Slovenia Defence and Security Report 2016
BMI View: As a result of Slovenia's limited external and internal security threats, as well as its weak economy, the country's defence sector is small on a regional comparison. Although Prime Minister Miro Cerar has announced that his government is committed to raising military spending - and despite an improvement in economic conditions from 2016 onwards - we do not expect the defence budget to grow significantly over our forecast period to 2019, as the country will remain relatively secure, and with Ljubljana continuing to direct the majority of funding towards socio-economic development. Meanwhile, the Slovenian defence sector will remain focused on production of parts and components rather than complete products, as local manufacturers lack advanced technological capabilities and investment into defence R&D is limited.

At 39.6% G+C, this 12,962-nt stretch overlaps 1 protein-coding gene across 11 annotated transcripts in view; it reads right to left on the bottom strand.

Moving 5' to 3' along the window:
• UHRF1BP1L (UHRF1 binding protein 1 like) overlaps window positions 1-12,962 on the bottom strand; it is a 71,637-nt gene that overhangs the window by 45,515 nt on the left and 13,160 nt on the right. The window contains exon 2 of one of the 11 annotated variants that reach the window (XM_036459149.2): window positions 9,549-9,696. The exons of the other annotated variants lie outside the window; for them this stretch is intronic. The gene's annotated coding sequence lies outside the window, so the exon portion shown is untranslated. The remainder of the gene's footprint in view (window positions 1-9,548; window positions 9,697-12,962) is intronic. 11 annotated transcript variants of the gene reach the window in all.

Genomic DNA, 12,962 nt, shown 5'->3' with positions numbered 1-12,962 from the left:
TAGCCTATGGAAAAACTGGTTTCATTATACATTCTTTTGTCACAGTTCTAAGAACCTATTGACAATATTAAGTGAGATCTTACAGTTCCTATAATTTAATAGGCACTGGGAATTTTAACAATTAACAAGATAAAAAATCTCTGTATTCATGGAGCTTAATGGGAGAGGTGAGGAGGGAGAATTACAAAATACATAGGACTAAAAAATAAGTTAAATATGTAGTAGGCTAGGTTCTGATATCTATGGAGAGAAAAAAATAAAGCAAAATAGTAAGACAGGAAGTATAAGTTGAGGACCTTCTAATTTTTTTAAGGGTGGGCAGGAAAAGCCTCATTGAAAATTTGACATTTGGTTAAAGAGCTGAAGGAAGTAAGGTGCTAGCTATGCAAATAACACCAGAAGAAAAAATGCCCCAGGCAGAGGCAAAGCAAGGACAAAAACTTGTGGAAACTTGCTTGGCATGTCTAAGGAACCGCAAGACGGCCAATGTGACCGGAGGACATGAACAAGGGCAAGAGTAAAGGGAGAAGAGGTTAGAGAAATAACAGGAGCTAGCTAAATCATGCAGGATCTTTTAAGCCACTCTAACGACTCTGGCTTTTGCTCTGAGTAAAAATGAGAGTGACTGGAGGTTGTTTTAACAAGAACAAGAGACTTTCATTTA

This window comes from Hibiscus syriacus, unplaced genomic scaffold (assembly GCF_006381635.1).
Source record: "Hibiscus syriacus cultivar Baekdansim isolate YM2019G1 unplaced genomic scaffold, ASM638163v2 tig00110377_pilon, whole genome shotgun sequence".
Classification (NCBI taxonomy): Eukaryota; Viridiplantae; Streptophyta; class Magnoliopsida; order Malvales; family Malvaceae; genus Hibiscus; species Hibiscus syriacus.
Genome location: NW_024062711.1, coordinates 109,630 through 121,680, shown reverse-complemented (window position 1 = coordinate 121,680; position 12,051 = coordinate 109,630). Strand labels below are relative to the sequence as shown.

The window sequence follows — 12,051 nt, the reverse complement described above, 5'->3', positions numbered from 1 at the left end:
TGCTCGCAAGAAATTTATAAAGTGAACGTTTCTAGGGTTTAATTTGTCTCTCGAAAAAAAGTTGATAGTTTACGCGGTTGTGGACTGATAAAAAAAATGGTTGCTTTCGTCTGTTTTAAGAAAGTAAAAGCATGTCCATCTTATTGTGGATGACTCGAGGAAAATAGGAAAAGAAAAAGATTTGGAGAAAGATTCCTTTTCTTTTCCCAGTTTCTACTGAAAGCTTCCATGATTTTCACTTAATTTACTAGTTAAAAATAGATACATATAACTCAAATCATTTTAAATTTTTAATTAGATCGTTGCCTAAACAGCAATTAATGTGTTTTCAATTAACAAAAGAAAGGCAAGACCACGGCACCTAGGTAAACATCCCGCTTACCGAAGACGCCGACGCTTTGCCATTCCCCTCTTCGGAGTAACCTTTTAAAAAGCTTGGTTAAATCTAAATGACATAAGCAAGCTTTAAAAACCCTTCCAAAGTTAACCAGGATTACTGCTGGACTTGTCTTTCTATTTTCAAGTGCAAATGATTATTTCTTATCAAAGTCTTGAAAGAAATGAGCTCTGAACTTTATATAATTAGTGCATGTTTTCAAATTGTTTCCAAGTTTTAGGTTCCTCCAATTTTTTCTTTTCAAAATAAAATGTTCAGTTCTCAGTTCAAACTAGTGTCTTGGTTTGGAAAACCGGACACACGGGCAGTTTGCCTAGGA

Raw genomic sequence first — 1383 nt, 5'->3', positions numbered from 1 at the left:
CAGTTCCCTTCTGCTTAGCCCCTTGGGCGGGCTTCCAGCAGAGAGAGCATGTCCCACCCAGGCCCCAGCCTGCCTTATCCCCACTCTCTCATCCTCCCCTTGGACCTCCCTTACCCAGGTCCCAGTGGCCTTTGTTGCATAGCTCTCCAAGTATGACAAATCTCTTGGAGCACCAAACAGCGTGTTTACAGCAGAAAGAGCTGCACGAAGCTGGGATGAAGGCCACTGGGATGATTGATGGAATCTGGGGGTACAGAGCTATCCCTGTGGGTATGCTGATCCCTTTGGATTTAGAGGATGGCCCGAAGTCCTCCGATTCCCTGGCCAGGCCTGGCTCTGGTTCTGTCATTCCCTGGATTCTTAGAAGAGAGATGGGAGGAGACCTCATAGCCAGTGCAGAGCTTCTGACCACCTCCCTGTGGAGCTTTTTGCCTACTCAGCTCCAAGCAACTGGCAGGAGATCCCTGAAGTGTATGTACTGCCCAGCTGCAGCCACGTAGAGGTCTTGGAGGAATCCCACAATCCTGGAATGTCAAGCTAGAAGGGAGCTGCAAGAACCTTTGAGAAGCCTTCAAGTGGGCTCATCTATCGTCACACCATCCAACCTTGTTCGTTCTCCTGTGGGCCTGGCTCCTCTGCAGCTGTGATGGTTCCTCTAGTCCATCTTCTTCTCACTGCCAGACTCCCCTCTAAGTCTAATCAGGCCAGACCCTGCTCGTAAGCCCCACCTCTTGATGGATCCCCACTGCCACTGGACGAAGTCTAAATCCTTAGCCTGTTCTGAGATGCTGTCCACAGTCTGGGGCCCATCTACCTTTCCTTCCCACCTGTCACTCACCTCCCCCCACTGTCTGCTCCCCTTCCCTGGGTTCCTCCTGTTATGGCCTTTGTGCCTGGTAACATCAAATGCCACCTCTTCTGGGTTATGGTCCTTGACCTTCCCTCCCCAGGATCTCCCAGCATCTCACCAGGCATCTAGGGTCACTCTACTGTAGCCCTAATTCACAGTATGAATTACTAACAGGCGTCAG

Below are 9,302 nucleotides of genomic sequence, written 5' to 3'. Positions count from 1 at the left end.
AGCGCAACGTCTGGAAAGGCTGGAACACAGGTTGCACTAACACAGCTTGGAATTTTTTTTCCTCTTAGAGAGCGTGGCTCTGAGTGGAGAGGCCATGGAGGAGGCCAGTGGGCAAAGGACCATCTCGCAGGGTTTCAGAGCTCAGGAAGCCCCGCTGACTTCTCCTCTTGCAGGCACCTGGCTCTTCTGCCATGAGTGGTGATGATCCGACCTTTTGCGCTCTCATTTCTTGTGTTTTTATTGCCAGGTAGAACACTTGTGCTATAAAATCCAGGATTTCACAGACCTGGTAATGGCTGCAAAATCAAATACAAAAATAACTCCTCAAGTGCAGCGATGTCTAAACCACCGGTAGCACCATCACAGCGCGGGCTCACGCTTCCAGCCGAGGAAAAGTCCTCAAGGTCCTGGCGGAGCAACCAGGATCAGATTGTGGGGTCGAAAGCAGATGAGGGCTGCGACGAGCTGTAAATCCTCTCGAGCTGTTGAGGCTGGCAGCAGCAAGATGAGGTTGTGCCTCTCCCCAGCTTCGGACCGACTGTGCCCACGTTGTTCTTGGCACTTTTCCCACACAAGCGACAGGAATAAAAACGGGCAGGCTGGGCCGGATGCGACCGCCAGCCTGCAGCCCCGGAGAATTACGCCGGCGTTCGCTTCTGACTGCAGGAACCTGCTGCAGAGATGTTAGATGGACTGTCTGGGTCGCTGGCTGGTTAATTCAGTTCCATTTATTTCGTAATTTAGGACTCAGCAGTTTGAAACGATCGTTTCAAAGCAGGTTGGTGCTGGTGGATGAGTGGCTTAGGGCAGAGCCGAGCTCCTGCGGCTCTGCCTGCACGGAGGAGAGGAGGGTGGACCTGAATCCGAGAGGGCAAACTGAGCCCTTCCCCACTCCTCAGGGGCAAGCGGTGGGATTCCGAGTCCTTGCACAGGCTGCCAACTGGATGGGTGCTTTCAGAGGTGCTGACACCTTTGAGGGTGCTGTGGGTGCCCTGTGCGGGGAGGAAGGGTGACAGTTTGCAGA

In 2016, we forecast the Slovenian defence budget to reach a value of USD545mn, a 4.4% increase on 2015 levels. This figure continues to make up a comparatively small proportion of GDP. At just 1.3%, in both 2015 and 2016, Slovenia's defence expenditure remains well below the NATO requirement of 2%, illustrating the low level of threat from domestic unrest, terrorism, crime and interstate conflict - as well as still-weak macroeconomic conditions. Prime Minister Miro Cerar has previously stated that his government is committed to raising the Slovenian military budget; however, we do not expect any large spending increases over our forecast period to 2019, as Ljubljana continues to focus its budget on socio-economic development. Moreover, out of the defence budget's already small share of overall spending, the vast majority will be directed towards personnel and maintenance expenses, rather than new procurement and R&D.
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